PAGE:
"Now this was my very first job. I'd just graduated from school, and what an incredible opportunity to do all of the things that I'd been studying: Shakespeare, Moliere, Ibsen ... I was playing in all of those time periods." -- "Dark Shadows" actor Kathryn Leigh Scott
Kathryn Leigh Scott was 23, and working on "Dark Shadows" was an actor's dream. Susan Mason was 13, and the half-hour daily paranormal soap opera was a romantic refuge for a "weird" schoolgirl.
When we heard cast, crew, and fans of the groundbreaking ABC show, which ran from 1966 to 1971, are gathering in Hollywood Oct. 29 to celebrate the show's 50th anniversary, and that we could interview one of the stars, I asked Off-Ramp producer Kevin Ferguson if he knew any fans of the show we could bring in.
"My mom. She'd love to do that. I don’t even need to ask her."
And so, two women whose lives were changed by one of the oddest shows ever broadcast met at the Mohn Broadcast Center this week.
At its peak, 20-million people tuned in every weekday afternoon. Mason saw the promos on ABC and knew she had to rush home from school to see it. "It was just different, and I was different. I was not a normal, cheerleader, rah-rah. I was weird." Scott says it wasn't just schoolkids watching. "A wide audience. Professors, nurses, housewives." And the show's short length and airtime made a difference: "People could take an afternoon coffee break at 3:30 or 4pm."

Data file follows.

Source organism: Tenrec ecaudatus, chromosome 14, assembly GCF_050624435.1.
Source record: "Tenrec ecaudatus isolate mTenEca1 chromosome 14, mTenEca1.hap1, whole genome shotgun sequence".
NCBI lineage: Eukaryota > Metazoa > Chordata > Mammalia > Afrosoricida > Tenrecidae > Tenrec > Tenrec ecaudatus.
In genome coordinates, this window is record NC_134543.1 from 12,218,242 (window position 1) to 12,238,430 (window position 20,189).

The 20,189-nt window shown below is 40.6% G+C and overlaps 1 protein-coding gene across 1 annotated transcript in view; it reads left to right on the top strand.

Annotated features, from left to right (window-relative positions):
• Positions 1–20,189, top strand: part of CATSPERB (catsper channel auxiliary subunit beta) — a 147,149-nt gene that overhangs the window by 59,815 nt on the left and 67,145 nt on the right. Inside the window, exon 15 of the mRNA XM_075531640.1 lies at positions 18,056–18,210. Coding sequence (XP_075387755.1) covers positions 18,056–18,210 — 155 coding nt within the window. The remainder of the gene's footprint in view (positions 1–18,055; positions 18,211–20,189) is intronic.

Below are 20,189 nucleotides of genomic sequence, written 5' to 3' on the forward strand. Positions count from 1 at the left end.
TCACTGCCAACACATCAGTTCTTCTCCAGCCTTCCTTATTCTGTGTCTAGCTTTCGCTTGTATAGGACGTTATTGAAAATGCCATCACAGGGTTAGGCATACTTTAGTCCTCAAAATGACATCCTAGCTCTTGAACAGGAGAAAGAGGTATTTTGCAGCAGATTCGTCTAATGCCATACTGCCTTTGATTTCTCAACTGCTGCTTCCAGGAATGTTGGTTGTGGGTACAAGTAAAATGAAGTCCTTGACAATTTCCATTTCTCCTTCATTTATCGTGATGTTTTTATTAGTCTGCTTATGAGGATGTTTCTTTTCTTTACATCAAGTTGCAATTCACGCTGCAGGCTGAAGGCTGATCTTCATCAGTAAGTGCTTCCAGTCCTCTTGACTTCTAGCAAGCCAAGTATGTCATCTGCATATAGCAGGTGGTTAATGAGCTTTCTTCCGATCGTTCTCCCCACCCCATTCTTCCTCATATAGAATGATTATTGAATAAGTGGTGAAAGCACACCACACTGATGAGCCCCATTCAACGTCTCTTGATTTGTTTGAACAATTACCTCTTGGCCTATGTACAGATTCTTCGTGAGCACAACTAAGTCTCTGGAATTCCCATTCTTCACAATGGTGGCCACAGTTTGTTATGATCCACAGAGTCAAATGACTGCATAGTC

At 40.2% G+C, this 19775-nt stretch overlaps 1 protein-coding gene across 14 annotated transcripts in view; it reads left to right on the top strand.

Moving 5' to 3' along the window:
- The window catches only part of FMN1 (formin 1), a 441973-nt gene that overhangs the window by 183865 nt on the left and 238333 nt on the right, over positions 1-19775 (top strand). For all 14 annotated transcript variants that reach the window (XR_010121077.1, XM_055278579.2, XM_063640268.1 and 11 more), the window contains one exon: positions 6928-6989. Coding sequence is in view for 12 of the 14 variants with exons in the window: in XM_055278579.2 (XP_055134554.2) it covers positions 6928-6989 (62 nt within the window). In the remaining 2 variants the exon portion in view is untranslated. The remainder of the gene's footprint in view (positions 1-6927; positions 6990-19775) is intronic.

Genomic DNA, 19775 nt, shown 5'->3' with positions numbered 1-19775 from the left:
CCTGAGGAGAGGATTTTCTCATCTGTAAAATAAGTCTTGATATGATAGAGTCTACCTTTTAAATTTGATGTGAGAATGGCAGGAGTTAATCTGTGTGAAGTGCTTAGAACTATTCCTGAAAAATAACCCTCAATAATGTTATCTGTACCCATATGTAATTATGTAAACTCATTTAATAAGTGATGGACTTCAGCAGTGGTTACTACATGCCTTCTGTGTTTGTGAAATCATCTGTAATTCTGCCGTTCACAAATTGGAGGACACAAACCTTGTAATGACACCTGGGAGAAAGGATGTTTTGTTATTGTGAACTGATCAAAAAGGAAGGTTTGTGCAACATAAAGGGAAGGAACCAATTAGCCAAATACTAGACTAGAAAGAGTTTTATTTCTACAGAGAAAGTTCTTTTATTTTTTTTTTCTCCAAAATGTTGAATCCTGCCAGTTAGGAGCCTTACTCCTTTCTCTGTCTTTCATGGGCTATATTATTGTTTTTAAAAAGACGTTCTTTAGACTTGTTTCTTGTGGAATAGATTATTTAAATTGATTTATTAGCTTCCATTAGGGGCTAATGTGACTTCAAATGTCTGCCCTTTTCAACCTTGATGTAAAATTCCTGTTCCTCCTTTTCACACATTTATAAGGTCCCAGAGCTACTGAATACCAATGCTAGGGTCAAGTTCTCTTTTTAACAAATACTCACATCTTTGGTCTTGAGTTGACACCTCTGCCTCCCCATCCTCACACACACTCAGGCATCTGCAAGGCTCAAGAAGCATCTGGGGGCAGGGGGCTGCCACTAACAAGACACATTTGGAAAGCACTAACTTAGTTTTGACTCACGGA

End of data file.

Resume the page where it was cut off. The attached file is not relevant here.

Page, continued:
What drew them in? Both women agree: It wasn't a traditional soap opera about who is sleeping with who; nor was it a scary vampire story. It was an old fashioned Gothic romance, often based on classics of literature, like Jane Eyre. "Of all of the incarnations of these vampire stories, what so many people miss, and what (creator) Dan Curtis totally got, is that so much of this hinges on romance. It's not the gore and the horror. That's not the story. The central theme of Dark Shadows is that love triangle and unrequited love."
And for a young actor, it was perfect. "We were like a repertory company," Scott says. "There were about twenty of us on the show, and we all played different characters. I played four, and the thing is that Dan Curtis trusted the audience -- including 13-year-old Susan Mason -- not to get confused. Instead of hiring different actors to play different roles, we all got to play in different time periods."
Make sure to listen to the audio to hear a wonderful conversation between star and fan, and the tune of a music box that played a critical role in the series.
Next Saturday's "Dark Shadows" event at the Hollywood Women's Club includes actors Scott, Lara Parker, John Karlen, Roger Davis, Nancy Barrett, James Storm, and Lisa Richards, as well as composer Roger Cobert. Tickets are $20 for adults and $10 for kids, and they're available at the door on online.